No money for labs in antibiotics research
THE RESURGENCE of infectious bacterial diseases in the developed world is proof that the battle against them is not over. But there has been no corresponding surge in drug research, because multinationals consider large investments in research to be uneconomical (Science, Vol 257, No 5073).
Scientists warn against complacence in the treatment of bacterial diseases because many microorganisms have developed resistance to the antibiotics that had almost wiped out pneumonia, meningitis, typhoid, syphilis and tuberculosis in the developed world. But after half a century of success, the danger signs are becoming evident and there is a grave crisis in medical care worldwide.
Any new drug causes target microorganisms to develop a resistance to it, but, until recently, there were always newer drugs to continue the medical battle. But now, there are fewer effective new drugs and some microbes are even developing multiple-drug resistance, that is, resistance to several drugs. "We have an epidemic of microbial resistance," warns Richard Krause, a senior scientific adviser to the US National Institutes of Health in Maryland.
Widespread problem Resistance of microbes to antibiotics is a widespread problem and Mitchell L Cohen at the Centres for Disease Control in Atlanta, Georgia, reports the tuberculosis bacteria Mycobacterium tuberculosis, the pneumonia germ Streptococcus pneumoniae and the malaria-causing Plasmodium falciparum have developed multiple-drug resistance. Especially worrisome is the multiple-drug resistant M tuberculosis because many infected individuals are also suffering from AIDS. A national sample study in USA indicated resistance of M tuberculosis strains to both isoniazid and rifampin -- the primary antibiotics used to treat TB -- had risen from 0.5 per cent in 1982 to 3.1 per cent in 1991 and a recent New York study shows 19 per cent of the isolated microorganisms were resistant to these drugs. In Pakistan, one-fifth of the cases of paediatric typhoid caused by S. typhi were found to be resistant to commonly prescribed antibiotics.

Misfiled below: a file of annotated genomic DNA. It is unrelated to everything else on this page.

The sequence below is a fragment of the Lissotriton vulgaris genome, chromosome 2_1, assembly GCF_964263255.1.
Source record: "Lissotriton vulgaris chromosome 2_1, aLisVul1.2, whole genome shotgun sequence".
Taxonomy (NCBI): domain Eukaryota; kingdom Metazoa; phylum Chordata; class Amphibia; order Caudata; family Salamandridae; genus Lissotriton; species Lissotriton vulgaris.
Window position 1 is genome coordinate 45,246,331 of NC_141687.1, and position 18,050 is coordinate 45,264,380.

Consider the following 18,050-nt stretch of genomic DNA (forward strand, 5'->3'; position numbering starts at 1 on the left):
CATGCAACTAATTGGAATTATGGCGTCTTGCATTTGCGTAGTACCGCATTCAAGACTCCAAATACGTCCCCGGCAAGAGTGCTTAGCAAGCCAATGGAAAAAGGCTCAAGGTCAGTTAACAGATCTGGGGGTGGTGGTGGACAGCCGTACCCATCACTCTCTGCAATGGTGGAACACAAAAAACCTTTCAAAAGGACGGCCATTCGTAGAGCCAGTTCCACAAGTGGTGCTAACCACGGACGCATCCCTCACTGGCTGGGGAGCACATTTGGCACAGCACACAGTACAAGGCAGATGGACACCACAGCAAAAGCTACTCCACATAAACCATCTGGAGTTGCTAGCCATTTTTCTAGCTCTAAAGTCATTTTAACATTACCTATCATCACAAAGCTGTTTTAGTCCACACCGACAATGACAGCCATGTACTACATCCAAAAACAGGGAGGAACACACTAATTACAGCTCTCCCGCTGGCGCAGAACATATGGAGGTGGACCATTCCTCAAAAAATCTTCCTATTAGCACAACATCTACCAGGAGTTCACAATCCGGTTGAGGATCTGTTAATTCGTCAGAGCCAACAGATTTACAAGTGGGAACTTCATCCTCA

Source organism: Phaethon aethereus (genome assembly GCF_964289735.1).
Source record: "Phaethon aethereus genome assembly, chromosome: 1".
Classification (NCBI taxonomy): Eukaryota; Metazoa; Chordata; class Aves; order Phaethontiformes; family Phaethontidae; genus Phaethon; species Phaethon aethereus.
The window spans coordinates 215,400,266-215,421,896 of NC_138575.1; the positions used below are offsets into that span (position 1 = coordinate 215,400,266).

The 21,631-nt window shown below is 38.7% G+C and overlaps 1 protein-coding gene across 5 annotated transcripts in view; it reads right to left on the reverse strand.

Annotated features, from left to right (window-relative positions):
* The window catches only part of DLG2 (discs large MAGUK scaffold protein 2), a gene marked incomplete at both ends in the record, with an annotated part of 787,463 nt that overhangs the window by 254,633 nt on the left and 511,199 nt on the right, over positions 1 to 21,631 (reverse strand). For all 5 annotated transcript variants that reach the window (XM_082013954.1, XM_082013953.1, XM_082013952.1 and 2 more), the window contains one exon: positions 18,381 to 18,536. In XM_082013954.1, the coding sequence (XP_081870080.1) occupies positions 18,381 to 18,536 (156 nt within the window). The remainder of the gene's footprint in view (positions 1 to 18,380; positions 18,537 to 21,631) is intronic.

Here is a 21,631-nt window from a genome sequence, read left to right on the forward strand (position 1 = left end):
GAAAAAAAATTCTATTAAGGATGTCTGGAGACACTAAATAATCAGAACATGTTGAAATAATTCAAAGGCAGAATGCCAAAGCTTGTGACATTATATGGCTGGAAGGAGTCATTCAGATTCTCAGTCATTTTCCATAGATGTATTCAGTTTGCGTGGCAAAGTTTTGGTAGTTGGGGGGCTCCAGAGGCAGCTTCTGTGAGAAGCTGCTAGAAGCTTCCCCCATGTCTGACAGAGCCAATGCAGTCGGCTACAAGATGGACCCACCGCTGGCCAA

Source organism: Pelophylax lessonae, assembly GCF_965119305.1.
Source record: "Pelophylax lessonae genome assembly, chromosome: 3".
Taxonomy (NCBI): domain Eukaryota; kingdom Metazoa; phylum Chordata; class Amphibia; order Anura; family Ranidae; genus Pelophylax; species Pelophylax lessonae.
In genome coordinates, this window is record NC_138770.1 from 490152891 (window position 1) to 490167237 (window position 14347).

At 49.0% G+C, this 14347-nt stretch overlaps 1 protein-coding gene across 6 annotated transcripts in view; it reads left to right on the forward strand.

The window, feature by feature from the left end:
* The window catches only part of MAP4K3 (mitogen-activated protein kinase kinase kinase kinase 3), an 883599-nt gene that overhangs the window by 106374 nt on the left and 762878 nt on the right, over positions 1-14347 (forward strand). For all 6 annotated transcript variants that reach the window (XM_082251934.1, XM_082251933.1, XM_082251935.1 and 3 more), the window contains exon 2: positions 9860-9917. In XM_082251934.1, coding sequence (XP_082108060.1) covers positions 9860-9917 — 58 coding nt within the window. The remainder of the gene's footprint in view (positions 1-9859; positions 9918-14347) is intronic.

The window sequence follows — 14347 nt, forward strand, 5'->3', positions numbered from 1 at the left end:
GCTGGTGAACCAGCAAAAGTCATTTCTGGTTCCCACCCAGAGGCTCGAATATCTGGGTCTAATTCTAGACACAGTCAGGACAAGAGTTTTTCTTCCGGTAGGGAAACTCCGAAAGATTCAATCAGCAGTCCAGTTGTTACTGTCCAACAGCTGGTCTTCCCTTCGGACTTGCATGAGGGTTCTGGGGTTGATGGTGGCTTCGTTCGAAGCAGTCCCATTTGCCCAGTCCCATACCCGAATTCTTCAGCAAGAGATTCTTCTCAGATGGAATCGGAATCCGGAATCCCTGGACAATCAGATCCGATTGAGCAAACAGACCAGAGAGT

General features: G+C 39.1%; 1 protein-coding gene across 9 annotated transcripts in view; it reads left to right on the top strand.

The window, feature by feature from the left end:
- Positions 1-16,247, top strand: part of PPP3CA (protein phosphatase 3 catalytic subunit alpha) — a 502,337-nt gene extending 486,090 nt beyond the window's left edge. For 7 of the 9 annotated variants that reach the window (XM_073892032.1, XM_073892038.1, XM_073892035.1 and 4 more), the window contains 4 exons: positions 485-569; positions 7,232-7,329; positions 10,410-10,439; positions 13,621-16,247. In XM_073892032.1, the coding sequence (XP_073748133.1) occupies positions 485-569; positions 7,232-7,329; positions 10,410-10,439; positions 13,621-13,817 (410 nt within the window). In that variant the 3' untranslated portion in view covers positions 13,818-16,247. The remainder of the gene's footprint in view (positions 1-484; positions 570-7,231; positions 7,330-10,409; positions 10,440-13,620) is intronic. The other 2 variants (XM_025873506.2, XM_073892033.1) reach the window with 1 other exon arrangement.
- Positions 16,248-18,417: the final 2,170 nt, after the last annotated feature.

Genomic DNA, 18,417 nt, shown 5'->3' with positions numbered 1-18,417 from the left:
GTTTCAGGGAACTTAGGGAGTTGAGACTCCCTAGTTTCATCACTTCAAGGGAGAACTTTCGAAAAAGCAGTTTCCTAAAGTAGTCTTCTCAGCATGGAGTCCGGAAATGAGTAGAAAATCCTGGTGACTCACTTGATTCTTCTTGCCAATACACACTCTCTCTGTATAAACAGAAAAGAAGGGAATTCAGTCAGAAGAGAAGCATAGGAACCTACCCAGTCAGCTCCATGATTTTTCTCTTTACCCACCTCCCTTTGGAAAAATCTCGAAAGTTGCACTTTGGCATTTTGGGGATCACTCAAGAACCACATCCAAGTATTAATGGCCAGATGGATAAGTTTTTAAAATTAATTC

About 16 per cent of isolated food-borne salmonellae, which cause diarrhoeal diseases requiring antibiotic treatment, were found to have acquired resistance to one or more of 12 antibiotics chosen in a 1979 US study, but by 1989, 32 per cent showed resistance. Scientists attribute the increase to the use of antibiotics in livestock.
Increasing toll Growing microbe resistance is taking its toll in both human lives and health care costs. Because tests for antibiotic effectiveness can take days after the bacterial agent has been isolated, complications and even death can occur from drug resistance. And, warns clinical epidemiologist Paul Nunn of the London School of Hygiene and Tropical Medicine, because it can take upto three months to find out whether a patient is infected with resistant M tuberculosis, "a patient could have infected heaven knows how many people" in that time.
Drug-resistant microbes also push up medical care costs because several drugs have to be tried out against the resistant microorganism. About $100-200 million could be added to USA's annual medical bill, according to estimates. In fact, studies show treating a TB patient increases from $12,000 for a drug-susceptible strain to $180,000 for a multiple-drug resistant strain.
Antibiotics inhibit bacterial cell wall formation, protein synthesis and the replication of DNA, which is essential for cell division. However, sustained exposure to these drugs, results in bacteria undergoing genetic changes to resist the antibiotic, explains professor of medicine and pharmacology Harold C Neu of Columbia University.